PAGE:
by Janice Hu, 2Y 2019
“Today, 55 percent of the world’s population lives in urban areas, a proportion that is expected to increase to 68 percent by 2050.” – United Nations
I am one of the 55 percent that lives in urban areas, and many of us will probably be part of the 68 percent in 30 years. Like many of you, I am drawn to cities for the collision of cultures and potential for big, risky dreams. However, our migration creates a problem – we drive up rent prices with our higher willingness-to-pay, displace families through gentrification and change the cultural landscape to look only like ourselves. Cities are becoming exclusive, and they are losing the very aspects we love most. How can we protect and promote what makes our cities desirable? How can we make them more beautiful, affordable, and hospitable for all citizens?
I began my quest to answer these questions while living in New York City in 2017. Through my work in advertising technology, I stumbled upon Smart Cities, and I was hooked. It promised a future I wanted to see, and its sexy technology and soulful social good piqued my interest. I learned the lingo and jumped on an opportunity to volunteer at the Smart Cities NY conference in 2017.
Smart Cities was new to me, but I was actually late to the game! Europe already built Smart Cities? Large corporations already made huge investments? When Dan Doctoroff shared his 10 ideas for Sidewalk Labs and the future of cities, I avidly jotted them down. However, as I sought opinions from other attendees, they were skeptical about his approach of building a city “from the internet up.” My source of information had been extremely narrow, and I needed more voices to inform my point of view.
After a year of business school and interning as a Fellow at City Tech, Kellogg Social Impact allowed me to attend Smart Cities NY again in May 2018. Slightly more familiar with Smart Cities, I spent less time in awe of the different ideas and more energy answering this question: What were the different points of view on Smart Cities?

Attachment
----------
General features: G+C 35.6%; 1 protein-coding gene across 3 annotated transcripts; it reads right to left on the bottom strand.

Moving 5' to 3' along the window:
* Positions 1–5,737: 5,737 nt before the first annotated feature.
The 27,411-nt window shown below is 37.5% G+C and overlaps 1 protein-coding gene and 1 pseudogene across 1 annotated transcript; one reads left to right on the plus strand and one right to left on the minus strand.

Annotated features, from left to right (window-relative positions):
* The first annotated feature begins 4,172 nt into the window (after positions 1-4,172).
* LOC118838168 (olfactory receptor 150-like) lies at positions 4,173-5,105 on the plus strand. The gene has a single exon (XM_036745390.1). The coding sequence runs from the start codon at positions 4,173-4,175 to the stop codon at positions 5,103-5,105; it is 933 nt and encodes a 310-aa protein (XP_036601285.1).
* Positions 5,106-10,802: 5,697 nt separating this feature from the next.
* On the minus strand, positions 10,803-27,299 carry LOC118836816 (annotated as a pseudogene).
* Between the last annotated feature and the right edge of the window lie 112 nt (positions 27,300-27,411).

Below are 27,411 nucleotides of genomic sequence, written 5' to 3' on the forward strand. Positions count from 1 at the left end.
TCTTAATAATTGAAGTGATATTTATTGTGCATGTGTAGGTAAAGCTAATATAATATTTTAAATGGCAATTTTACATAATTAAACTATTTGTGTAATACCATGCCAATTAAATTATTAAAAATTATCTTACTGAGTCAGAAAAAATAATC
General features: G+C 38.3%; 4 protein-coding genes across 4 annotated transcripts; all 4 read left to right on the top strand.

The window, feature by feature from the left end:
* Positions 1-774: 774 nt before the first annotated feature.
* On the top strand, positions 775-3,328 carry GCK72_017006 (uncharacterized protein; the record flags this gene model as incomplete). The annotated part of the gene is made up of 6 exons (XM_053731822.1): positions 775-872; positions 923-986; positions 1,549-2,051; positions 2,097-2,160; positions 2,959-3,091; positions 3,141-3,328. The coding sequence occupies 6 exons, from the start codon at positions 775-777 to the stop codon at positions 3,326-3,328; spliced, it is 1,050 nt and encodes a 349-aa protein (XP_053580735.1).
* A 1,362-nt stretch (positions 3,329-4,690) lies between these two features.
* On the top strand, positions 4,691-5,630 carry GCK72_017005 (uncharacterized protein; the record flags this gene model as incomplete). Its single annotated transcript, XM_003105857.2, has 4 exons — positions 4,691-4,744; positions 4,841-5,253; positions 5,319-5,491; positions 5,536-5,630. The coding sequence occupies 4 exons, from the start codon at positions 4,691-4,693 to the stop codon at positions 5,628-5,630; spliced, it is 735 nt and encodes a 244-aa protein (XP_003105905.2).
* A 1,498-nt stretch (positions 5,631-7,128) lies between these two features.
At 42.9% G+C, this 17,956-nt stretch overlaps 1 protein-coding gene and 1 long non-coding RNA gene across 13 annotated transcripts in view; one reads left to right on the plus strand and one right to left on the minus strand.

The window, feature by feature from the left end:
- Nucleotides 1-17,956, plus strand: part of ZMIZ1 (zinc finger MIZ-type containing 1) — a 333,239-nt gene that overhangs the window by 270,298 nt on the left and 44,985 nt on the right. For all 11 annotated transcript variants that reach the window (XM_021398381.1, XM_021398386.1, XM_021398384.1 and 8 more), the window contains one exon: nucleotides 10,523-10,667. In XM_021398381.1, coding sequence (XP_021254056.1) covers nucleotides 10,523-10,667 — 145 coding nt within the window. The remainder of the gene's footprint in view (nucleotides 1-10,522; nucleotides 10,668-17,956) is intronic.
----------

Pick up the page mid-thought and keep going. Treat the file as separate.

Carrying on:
There was one point of view: The goal is inclusion. Across almost all topic areas and experts, inclusion was considered essential to making a difference. Consider this reasoning: areas of greatest need have the most opportunity for improvement, but the challenges are also the greatest. Therefore, solutions must be designed with the most disadvantaged groups in mind.
Take autonomous vehicles, for example. On the Future of Mobility panel, engineers, data scientists and startup founders discussed smart roads, maps, weather features and more. However, they were insistent that autonomous vehicles must prove their ability to help cities achieve Vision Zero – a goal to reduce fatalities. Given that fatality rates are highest in the poorest neighborhoods, autonomous vehicles must be designed to serve the infrastructure and needs there.
However, ironic in the focus on inclusion is the fact that most leaders of the Smart Cities movement do not represent the most disadvantaged demographics. This leads me to ask: How can I, a privileged business-school student, include more perspectives in my quest to make cities better? Perhaps it is what I’ve seen at City Tech – compiling a team of diverse backgrounds, holding workshops with stakeholders, and seeking community input. Perhaps it is the humility that I don’t know very much at all.
Back to my original questions: How can we protect and promote what makes our cities desirable? How can we make them beautiful, affordable, and hospitable for all citizens? While technology offers much potential, it is not the end. As Rahm Emanuel said at Smart Cities NY: “The goal is not technology. Technology is means not an end. Sometimes we get enamored with a tool, but we’re not about that.” What we need are different voices at the table – people of all backgrounds, ethnicities, and skills. People – all of them – are what we need.